Python Morsels: How to Make a Function

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How can you make your own function in Python?

Defining a function

Let's make a function called greet that prints out "Hello world".

>>> def greet():...     print("Hello world")...

You can put as many statements as you like in a function, but we've chosen to just put one statement in this greet function.

When we call greet (by specifying the name of the function and open and close parentheses) Python will execute the statements inside that function:

>>> greet()Hello world

If we pass an argument to the greet function, we'll get an error:

>>> greet("Trey")Traceback (most recent call last):  File "<stdin>", line 1, in <module>TypeError: greet() takes 0 positional arguments but 1 was given

We got an error because we passed an argument to greet but the greet function takes zero positional arguments.

Accepting arguments

To make a function that accepts arguments, you put the arguments in the parentheses when defining it.

Here we'll modify our greet function to print out "Hello" and a name variable (instead of "world"):

>>> def greet(name):...     print("Hello", name)...

If we call this new greet function, we can pass a value to the name argument to print out that name:

>>> greet("Trey")Hello Trey

So we use def to define a function, we type the name of the function we're defining, and then we put parentheses.Inside the parenthesis we put any arguments that our function accepts (if there's more than one argument, they're separated by commas).That first line is always followed by a colon, which indicates the start of a block of code (meaning all the statements in the function are indented).

Positional vs keyword arguments

If we take the greet function and call it with Trey, this is a positional argument.We can also pass in a keyword argument or a named argument.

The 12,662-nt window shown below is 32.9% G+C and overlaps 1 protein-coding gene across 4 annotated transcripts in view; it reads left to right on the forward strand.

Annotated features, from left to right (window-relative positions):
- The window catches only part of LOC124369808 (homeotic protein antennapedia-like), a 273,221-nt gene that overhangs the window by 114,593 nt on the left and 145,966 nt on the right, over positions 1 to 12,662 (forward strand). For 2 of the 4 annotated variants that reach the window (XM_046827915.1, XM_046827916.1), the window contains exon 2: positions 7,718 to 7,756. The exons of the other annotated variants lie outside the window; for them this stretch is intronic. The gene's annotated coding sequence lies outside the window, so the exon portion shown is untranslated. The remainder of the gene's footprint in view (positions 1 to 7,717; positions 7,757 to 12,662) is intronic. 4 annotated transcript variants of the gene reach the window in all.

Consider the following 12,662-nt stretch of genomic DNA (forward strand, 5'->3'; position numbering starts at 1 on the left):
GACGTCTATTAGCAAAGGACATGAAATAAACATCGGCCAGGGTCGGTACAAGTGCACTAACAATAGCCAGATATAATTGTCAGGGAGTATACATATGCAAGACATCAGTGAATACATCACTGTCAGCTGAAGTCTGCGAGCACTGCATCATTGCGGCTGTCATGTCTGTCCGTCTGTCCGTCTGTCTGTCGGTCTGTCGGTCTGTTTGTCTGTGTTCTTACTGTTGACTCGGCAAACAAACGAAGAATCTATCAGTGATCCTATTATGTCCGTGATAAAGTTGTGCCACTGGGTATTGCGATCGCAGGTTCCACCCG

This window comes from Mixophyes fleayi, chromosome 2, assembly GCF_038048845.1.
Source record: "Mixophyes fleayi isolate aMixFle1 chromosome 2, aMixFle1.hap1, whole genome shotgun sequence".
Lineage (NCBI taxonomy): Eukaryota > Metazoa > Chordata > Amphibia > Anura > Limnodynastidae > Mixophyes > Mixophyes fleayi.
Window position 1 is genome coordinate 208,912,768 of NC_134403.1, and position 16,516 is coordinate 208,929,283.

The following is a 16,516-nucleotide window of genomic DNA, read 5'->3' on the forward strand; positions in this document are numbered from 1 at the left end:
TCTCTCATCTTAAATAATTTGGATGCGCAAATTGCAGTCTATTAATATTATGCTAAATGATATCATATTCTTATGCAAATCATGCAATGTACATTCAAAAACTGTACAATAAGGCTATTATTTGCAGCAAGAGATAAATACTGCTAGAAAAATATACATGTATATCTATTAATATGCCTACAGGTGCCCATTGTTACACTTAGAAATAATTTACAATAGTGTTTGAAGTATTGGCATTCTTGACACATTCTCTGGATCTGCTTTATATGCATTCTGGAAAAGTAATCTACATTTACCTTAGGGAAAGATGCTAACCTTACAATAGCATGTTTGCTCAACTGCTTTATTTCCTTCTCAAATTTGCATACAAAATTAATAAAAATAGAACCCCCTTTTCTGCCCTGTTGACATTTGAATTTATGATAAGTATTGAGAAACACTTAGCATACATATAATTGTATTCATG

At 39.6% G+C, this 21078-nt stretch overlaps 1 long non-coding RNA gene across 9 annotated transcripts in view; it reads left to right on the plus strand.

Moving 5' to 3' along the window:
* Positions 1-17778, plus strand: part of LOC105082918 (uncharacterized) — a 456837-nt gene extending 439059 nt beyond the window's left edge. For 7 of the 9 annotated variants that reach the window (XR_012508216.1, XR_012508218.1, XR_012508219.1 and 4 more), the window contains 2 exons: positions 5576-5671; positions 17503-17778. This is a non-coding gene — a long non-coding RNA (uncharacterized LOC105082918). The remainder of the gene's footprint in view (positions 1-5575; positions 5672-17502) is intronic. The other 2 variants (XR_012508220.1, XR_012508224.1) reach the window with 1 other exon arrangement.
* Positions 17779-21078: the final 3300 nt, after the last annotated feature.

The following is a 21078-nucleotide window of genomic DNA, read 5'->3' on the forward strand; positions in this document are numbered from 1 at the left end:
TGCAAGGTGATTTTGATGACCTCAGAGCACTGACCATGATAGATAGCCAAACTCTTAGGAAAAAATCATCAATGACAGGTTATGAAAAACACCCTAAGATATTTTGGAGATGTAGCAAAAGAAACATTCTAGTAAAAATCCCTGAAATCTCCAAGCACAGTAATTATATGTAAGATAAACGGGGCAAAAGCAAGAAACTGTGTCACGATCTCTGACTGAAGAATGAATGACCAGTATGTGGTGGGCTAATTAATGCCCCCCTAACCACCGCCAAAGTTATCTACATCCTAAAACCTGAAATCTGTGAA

We could pass the name in using a keyword argument like this:

>>> greet(name="Trey")Hello Trey

Default argument values

If we don't give any arguments to this function we'll see an error because the greet function accepts a name argument, and it's required:

>>> greet()Traceback (most recent call last):  File "<stdin>", line 1, in <module>TypeError: greet() missing 1 required positional argument: 'name'

Function arguments are required by default in Python.If you want to make optional arguments, you need to provide a default value.We can specify a default value with an equals sign:

>>> def greet(name="world"):...     print("Hello", name)...

Note: that equals sign doesn't have anything to do with keyword arguments.When you call a function an equal sign specifies a keyword argument.When you define a function, an equal sign defines a default value for an argument.

If we call this function with an argument it does the same thing as before:

>>> greet("Trey")Hello Trey

But if we don't supply an value for that argument, name will default to world.

>>> greet()Hello world

Return values

Let's take a function, product that accepts two arguments, numbers and start (which defaults to 1):

>>> def product(numbers, start=1):...     total = start...     for n in numbers:...         total *= n...     print(total)...

This product function doesn't really work the way it probably should.

When we call product with some numbers, 6 is printed out:

>>> total = product([2, 1, 3])6

We would expect the variable total to be 6.But it's not 6: it is None!

>>> total>>> print(total)None

None is the default return value for all functions.

Arguments are the inputs to a function.The return value is the output of a function.

Normally you'll want your functions to have a return statement.

Let's change the product function to return instead of calling print:

>>> def product(numbers, start=1):...     total = start...     for n in numbers:...         total *= n...     return total...

Now that we've changed print to return, if we execute the same sort of code as before we'll see nothing is printed out.

>>> total = product([2, 1, 3, 4])

But total is 24 now:

>>> total24

When you call a function, it's return value will be passed back to you, the caller of that function, and we can capture that into a variable or pass it off somewhere else.


To define a function in Python, you use the def keyword.You put the name of the function, open and close parentheses, with any arguments inside those parentheses.If any of the arguments are optional, you'll need to give them default values.

Then you put a colon, to start defining the body of the function (a colon means you've got a block of code that's going to be indented).The statements you write will be executed when that function is called.

Importantly functions have inputs, which are their arguments and also an output, which is the return value of that function, which isn't required, but most functions have a return value.

That's how you make a function in Python!

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